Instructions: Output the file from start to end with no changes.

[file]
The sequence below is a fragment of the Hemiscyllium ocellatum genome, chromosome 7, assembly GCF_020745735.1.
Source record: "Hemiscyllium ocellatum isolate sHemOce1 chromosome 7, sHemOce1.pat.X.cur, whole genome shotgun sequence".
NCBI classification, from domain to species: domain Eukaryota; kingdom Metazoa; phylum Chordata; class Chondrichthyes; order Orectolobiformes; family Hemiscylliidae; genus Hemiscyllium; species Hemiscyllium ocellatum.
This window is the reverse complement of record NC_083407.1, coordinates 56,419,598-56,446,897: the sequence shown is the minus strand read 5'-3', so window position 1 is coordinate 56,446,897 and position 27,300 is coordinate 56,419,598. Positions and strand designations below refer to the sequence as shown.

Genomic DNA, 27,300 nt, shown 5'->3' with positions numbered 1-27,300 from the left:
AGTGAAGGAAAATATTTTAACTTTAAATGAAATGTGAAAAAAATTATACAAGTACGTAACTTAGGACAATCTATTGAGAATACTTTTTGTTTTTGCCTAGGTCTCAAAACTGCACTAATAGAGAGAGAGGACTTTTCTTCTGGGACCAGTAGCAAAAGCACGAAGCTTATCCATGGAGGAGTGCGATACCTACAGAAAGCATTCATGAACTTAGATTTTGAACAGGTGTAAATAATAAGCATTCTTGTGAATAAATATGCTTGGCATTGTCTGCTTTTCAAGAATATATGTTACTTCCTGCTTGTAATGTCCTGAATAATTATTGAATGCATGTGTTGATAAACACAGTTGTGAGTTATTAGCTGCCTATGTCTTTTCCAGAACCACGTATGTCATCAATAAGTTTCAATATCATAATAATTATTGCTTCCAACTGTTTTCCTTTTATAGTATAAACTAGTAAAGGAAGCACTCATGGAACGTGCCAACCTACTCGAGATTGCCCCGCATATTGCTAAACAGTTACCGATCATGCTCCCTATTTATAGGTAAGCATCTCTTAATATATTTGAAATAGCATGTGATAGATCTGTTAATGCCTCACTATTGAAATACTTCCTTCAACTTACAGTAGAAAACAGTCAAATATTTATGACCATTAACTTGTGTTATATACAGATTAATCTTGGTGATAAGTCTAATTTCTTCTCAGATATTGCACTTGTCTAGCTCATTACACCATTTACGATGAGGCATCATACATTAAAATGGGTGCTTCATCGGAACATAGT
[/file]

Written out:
The sequence below is a fragment of the Hemiscyllium ocellatum genome, chromosome 7, assembly GCF_020745735.1.
Source record: "Hemiscyllium ocellatum isolate sHemOce1 chromosome 7, sHemOce1.pat.X.cur, whole genome shotgun sequence".
NCBI classification, from domain to species: domain Eukaryota; kingdom Metazoa; phylum Chordata; class Chondrichthyes; order Orectolobiformes; family Hemiscylliidae; genus Hemiscyllium; species Hemiscyllium ocellatum.
This window is the reverse complement of record NC_083407.1, coordinates 56,419,598-56,446,897: the sequence shown is the minus strand read 5'-3', so window position 1 is coordinate 56,446,897 and position 27,300 is coordinate 56,419,598. Positions and strand designations below refer to the sequence as shown.

Genomic DNA, 27,300 nt, shown 5'->3' with positions numbered 1-27,300 from the left:
AGTGAAGGAAAATATTTTAACTTTAAATGAAATGTGAAAAAAATTATACAAGTACGTAACTTAGGACAATCTATTGAGAATACTTTTTGTTTTTGCCTAGGTCTCAAAACTGCACTAATAGAGAGAGAGGACTTTTCTTCTGGGACCAGTAGCAAAAGCACGAAGCTTATCCATGGAGGAGTGCGATACCTACAGAAAGCATTCATGAACTTAGATTTTGAACAGGTGTAAATAATAAGCATTCTTGTGAATAAATATGCTTGGCATTGTCTGCTTTTCAAGAATATATGTTACTTCCTGCTTGTAATGTCCTGAATAATTATTGAATGCATGTGTTGATAAACACAGTTGTGAGTTATTAGCTGCCTATGTCTTTTCCAGAACCACGTATGTCATCAATAAGTTTCAATATCATAATAATTATTGCTTCCAACTGTTTTCCTTTTATAGTATAAACTAGTAAAGGAAGCACTCATGGAACGTGCCAACCTACTCGAGATTGCCCCGCATATTGCTAAACAGTTACCGATCATGCTCCCTATTTATAGGTAAGCATCTCTTAATATATTTGAAATAGCATGTGATAGATCTGTTAATGCCTCACTATTGAAATACTTCCTTCAACTTACAGTAGAAAACAGTCAAATATTTATGACCATTAACTTGTGTTATATACAGATTAATCTTGGTGATAAGTCTAATTTCTTCTCAGATATTGCACTTGTCTAGCTCATTACACCATTTACGATGAGGCATCATACATTAAAATGGGTGCTTCATCGGAACATAGT